Zombie in Love

1982067_10102502654432283_198930371_nThis weekend I had the pleasure of selling Zombie in Love by Kelly DiPucchio and illustrated by Scott Campbell, at the Newmark Theater downtown. Why was I selling a picture book at a theater? Great question! The Oregon Children’s Theater was debuting Zombie in Love, the musical! Not only was it the world premier, to make the event even more special, Kelly DiPucchio was there signing books! She was really sweet, and the audience was SO excited to have her there. Embarrassingly, I was not prepared for the throngs of zombie lovers, and actually sold out of books. I didn’t get to see the show–we also had another event going on at the same time so it was busy busy (Sorry Kelly, I didn’t get to say thank you because I had to run! THANK YOU!), but EVERYONE leaving the theater after the first performance was SO happy, so I’m going to go ahead and tell you that it was FANTASTIC and you should try to go next weekend if you can.

The picture book is also fantastic. It’s a picture book about a zombie trying to find love! What isn’t to love about that (ha.)?! It’s funny, and creepy in all the right ways, and I would definitely suggest you stop at your local children’s bookstore and grab a copy.

 

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Midwinterblood

midwinterbloodThe moment this book won the Printz Award I put a hold on it at the library (yes, this bookseller uses the library…I have to or I’d be broke!). I finally got my copy right before I left for a business trip, and  pretty much read the entire thing in one sitting on the plane. Which I suppose means that it was a page turner, but mostly that’s because it is in short sections which just make it easy to get through. Midwinterblood, by Marcus Sedgwick, tells the story of Merle and Eric, starting in the future and moving back in time throughout centuries of love, death, and interconnected relationships, until you reach the beginning of their story, a tale from the viking days.

I’ve seen this book compared to Cloud Atlas before, so I’ll just say that when the thought came to my mind I was a bit annoyed at the lack of originality. That’s not to say you can’t take something that’s already been done and make it your own original concept, or make it awesome despite the similarities. I’ve never read Cloud Atlas, but I was not a fan of the movie, I thought it was too heavy handed with the DEEP MESSAGE. While Midwinterblood isn’t heavy handed, it is really weird. It didn’t sit right with me. In some of the stories Merle and Eric are brother and sister, and in some they’re mother/son. I realize there are different kinds of love, but I wasn’t satisfied with how this was dealt with. The concept of the book, and the connecting stories, were intriguing in theory, but the reality fell flat for me. I kept waiting for the Amazing Epiphany and ended up disappointed.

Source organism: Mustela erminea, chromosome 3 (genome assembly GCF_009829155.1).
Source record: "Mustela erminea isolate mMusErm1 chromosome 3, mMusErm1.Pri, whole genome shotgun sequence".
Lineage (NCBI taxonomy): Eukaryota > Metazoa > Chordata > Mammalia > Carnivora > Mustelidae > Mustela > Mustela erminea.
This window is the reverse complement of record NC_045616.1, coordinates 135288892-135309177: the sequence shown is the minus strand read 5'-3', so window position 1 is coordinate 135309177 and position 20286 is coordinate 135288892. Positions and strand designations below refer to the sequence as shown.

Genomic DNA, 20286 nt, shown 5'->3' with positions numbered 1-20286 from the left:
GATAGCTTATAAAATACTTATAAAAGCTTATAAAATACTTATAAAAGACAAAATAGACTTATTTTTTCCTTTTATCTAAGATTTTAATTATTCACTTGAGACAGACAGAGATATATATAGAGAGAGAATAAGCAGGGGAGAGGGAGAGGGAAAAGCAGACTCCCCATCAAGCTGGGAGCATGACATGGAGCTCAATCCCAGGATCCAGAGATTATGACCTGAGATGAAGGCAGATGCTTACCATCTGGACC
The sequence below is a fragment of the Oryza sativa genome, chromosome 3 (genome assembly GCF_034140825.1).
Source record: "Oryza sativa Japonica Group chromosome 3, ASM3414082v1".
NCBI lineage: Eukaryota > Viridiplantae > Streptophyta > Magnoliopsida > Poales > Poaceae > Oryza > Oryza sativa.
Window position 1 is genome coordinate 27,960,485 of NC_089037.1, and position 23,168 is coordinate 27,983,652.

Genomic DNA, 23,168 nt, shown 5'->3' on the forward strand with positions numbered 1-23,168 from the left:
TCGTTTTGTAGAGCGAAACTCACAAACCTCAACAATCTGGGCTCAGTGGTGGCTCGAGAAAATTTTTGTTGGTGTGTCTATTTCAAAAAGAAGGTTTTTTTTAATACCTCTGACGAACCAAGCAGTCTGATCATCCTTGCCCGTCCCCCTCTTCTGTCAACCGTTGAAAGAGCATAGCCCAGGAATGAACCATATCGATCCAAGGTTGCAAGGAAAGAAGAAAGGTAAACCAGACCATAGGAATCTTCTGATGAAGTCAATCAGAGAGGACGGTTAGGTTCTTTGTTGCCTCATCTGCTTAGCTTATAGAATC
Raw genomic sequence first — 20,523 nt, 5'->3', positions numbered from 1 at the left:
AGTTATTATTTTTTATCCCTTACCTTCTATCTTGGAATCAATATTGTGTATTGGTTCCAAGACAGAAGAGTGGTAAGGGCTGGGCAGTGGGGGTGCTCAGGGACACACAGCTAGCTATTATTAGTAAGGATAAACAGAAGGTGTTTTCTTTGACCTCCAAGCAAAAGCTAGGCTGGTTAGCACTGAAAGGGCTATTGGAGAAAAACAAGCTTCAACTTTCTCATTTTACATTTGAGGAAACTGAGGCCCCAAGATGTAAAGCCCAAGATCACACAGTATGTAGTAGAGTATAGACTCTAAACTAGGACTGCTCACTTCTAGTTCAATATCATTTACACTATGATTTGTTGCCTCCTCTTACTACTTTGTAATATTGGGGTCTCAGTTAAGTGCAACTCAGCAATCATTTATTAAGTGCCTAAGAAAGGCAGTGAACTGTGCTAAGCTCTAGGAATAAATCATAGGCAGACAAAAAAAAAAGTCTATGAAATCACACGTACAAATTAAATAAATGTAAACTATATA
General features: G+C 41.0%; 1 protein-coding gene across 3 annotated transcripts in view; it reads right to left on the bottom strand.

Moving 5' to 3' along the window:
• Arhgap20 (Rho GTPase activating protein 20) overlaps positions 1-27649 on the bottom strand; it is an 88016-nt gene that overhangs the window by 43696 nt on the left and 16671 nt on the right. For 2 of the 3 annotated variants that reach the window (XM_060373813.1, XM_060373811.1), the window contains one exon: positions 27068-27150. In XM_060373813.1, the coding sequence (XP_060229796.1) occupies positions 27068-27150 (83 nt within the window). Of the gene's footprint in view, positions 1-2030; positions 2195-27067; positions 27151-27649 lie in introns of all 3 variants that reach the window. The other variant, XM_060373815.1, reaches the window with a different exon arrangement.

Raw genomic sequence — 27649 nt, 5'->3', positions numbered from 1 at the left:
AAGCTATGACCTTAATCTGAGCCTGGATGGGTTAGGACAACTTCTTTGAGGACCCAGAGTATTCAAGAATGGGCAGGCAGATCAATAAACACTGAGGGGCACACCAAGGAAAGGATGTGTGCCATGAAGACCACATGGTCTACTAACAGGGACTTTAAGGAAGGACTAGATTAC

While Midwinterblood is an interesting book, I don’t understand how it won the Printz Award–an award for acclaimed young adult writing–when there wasn’t a single teenage in the entire novel. Maybe that’s a separate issue–what makes a book YA?–but it’s definitely one worth discussing.

Midwinterblood didn’t meet my expectations. The writing was strong and the stories were interesting, but as a whole I feel like it could have been more riveting, and Sedgwick could have had more fun with the concept.

Book Review: Cuckoos Calling